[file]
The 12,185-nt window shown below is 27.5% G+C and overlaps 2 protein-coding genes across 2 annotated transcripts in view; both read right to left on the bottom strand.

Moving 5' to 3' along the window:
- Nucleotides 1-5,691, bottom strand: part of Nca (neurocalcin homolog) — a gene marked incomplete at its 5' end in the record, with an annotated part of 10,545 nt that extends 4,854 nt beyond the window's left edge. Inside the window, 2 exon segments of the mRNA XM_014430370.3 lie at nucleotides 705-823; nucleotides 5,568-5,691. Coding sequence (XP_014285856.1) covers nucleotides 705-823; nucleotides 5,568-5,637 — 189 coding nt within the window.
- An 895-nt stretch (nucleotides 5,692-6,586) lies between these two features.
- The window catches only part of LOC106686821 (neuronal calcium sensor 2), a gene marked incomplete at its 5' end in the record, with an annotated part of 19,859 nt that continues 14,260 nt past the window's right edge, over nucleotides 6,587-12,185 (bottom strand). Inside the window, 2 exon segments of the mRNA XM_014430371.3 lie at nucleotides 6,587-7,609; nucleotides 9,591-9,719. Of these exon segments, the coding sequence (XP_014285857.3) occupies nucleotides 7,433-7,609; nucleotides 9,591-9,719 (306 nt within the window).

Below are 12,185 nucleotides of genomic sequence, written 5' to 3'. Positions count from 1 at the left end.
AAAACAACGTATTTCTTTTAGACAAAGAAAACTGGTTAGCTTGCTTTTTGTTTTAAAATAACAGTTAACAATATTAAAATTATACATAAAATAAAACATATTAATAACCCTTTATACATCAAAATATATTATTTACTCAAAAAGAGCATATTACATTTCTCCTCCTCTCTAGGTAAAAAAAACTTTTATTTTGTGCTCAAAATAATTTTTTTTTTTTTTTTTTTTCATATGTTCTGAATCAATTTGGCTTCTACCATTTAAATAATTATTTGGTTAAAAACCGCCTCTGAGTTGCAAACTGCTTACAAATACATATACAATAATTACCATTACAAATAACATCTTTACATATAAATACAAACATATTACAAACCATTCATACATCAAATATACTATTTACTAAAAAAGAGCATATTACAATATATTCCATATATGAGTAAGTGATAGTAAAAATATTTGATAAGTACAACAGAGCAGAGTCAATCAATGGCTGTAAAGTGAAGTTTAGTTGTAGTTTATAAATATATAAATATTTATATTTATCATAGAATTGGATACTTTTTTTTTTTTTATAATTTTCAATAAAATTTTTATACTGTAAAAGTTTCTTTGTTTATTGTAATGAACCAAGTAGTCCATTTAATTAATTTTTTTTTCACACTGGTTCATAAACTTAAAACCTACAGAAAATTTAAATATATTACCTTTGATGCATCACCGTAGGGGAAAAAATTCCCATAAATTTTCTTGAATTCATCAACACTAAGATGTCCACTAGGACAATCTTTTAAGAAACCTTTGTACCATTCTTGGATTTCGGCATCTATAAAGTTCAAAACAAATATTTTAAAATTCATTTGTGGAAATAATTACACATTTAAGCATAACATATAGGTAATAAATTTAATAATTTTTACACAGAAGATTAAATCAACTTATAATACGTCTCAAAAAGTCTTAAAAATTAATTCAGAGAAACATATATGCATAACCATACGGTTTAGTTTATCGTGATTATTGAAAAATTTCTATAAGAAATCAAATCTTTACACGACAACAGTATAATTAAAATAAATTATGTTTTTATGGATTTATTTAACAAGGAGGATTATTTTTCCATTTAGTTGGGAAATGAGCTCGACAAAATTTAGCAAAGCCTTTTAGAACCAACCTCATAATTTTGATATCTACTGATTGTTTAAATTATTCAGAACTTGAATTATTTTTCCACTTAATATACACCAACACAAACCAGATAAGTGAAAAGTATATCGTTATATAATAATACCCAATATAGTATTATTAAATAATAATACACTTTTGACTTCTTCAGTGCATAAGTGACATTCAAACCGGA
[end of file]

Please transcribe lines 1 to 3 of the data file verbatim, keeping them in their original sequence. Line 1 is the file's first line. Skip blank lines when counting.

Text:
The 12,185-nt window shown below is 27.5% G+C and overlaps 2 protein-coding genes across 2 annotated transcripts in view; both read right to left on the bottom strand.

Moving 5' to 3' along the window:
- Nucleotides 1-5,691, bottom strand: part of Nca (neurocalcin homolog) — a gene marked incomplete at its 5' end in the record, with an annotated part of 10,545 nt that extends 4,854 nt beyond the window's left edge. Inside the window, 2 exon segments of the mRNA XM_014430370.3 lie at nucleotides 705-823; nucleotides 5,568-5,691. Coding sequence (XP_014285856.1) covers nucleotides 705-823; nucleotides 5,568-5,637 — 189 coding nt within the window.